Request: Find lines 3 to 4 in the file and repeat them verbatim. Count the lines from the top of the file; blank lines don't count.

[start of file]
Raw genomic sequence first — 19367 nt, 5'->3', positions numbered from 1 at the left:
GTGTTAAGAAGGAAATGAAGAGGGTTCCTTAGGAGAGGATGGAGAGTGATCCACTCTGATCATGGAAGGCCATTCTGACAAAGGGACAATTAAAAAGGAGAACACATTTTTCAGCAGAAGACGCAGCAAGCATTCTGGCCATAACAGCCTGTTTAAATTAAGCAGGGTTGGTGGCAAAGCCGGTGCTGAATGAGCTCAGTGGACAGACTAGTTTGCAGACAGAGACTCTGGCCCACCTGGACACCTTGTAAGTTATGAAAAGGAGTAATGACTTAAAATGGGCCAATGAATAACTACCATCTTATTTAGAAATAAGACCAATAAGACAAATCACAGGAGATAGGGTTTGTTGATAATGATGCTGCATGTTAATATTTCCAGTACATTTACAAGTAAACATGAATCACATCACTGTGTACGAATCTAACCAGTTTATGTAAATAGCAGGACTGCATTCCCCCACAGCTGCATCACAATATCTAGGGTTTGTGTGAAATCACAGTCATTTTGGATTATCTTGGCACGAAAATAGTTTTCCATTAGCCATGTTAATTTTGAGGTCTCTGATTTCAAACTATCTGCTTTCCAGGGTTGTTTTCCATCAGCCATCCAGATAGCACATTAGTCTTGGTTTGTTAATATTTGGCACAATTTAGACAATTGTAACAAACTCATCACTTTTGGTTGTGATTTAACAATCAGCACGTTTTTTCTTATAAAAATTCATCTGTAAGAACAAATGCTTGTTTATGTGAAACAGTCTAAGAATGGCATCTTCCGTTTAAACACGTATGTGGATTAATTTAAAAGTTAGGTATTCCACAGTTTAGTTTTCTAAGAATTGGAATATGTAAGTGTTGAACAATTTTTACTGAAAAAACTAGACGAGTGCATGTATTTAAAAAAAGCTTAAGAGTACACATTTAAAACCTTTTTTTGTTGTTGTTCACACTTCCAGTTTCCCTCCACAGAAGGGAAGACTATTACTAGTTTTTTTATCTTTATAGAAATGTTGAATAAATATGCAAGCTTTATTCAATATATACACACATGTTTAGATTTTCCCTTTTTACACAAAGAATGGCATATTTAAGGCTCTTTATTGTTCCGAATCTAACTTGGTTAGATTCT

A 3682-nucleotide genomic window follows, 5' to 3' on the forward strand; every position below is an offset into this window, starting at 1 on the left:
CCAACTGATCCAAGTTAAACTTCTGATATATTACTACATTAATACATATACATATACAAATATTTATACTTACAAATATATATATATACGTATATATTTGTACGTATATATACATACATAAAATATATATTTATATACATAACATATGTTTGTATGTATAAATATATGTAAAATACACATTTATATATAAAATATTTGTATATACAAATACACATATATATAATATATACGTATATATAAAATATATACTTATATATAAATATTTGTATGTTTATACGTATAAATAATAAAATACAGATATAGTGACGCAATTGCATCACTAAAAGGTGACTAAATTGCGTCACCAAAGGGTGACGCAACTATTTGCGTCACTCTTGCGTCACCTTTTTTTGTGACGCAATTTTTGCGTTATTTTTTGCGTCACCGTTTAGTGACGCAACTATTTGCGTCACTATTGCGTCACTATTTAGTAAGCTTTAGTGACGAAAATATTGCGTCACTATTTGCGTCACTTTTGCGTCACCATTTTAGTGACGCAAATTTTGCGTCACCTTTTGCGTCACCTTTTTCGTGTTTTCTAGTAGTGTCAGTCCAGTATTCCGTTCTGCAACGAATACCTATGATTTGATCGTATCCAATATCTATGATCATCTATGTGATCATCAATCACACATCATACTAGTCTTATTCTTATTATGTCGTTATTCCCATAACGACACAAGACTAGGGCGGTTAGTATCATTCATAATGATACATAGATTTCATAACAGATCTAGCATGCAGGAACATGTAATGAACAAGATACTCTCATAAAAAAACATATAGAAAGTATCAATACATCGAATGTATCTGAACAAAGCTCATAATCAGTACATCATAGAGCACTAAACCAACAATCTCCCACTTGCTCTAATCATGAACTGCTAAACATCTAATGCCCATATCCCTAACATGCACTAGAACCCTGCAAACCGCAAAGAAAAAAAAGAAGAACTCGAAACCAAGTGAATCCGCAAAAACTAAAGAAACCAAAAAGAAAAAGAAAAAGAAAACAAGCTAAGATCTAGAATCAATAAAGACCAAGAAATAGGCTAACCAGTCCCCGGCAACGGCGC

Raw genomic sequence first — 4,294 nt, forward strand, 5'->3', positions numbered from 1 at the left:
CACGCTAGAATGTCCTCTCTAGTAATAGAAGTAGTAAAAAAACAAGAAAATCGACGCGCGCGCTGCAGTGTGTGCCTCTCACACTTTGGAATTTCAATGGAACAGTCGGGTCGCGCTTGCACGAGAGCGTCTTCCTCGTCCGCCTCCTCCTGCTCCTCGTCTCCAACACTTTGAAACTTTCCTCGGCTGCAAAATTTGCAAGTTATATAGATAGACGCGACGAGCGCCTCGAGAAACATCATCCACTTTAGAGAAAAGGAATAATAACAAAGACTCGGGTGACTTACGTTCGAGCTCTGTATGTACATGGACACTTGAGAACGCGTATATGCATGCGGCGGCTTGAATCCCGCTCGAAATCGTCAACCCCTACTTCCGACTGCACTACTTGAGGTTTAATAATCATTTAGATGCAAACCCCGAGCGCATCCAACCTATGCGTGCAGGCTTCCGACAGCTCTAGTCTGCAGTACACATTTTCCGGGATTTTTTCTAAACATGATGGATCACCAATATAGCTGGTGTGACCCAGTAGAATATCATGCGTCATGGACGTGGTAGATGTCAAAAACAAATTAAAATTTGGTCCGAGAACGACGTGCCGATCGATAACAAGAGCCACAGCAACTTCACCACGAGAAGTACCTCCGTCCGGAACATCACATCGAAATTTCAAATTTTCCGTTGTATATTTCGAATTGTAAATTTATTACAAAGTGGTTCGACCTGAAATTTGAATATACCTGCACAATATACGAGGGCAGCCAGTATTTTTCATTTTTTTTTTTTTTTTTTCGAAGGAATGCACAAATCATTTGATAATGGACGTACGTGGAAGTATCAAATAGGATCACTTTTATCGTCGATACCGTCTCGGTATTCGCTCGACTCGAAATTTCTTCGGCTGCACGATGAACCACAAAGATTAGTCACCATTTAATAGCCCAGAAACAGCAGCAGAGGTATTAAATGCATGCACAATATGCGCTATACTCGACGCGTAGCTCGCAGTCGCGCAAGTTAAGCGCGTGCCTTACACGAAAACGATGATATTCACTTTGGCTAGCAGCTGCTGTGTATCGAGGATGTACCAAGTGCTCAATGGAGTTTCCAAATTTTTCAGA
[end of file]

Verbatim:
A 3682-nucleotide genomic window follows, 5' to 3' on the forward strand; every position below is an offset into this window, starting at 1 on the left:
CCAACTGATCCAAGTTAAACTTCTGATATATTACTACATTAATACATATACATATACAAATATTTATACTTACAAATATATATATATACGTATATATTTGTACGTATATATACATACATAAAATATATATTTATATACATAACATATGTTTGTATGTATAAATATATGTAAAATACACATTTATATATAAAATATTTGTATATACAAATACACATATATATAATATATACGTATATATAAAATATATACTTATATATAAATATTTGTATGTTTATACGTATAAATAATAAAATACAGATATAGTGACGCAATTGCATCACTAAAAGGTGACTAAATTGCGTCACCAAAGGGTGACGCAACTATTTGCGTCACTCTTGCGTCACCTTTTTTTGTGACGCAATTTTTGCGTTATTTTTTGCGTCACCGTTTAGTGACGCAACTATTTGCGTCACTATTGCGTCACTATTTAGTAAGCTTTAGTGACGAAAATATTGCGTCACTATTTGCGTCACTTTTGCGTCACCATTTTAGTGACGCAAATTTTGCGTCACCTTTTGCGTCACCTTTTTCGTGTTTTCTAGTAGTGTCAGTCCAGTATTCCGTTCTGCAACGAATACCTATGATTTGATCGTATCCAATATCTATGATCATCTATGTGATCATCAATCACACATCATACTAGTCTTATTCTTATTATGTCGTTATTCCCATAACGACACAAGACTAGGGCGGTTAGTATCATTCATAATGATACATAGATTTCATAACAGATCTAGCATGCAGGAACATGTAATGAACAAGATACTCTCATAAAAAAACATATAGAAAGTATCAATACATCGAATGTATCTGAACAAAGCTCATAATCAGTACATCATAGAGCACTAAACCAACAATCTCCCACTTGCTCTAATCATGAACTGCTAAACATCTAATGCCCATATCCCTAACATGCACTAGAACCCTGCAAACCGCAAAGAAAAAAAAGAAGAACTCGAAACCAAGTGAATCCGCAAAAACTAAAGAAACCAAAAAGAAAAAGAAAAAGAAAACAAGCTAAGATCTAGAATCAATAAAGACCAAGAAATAGGCTAACCAGTCCCCGGCAACGGCGC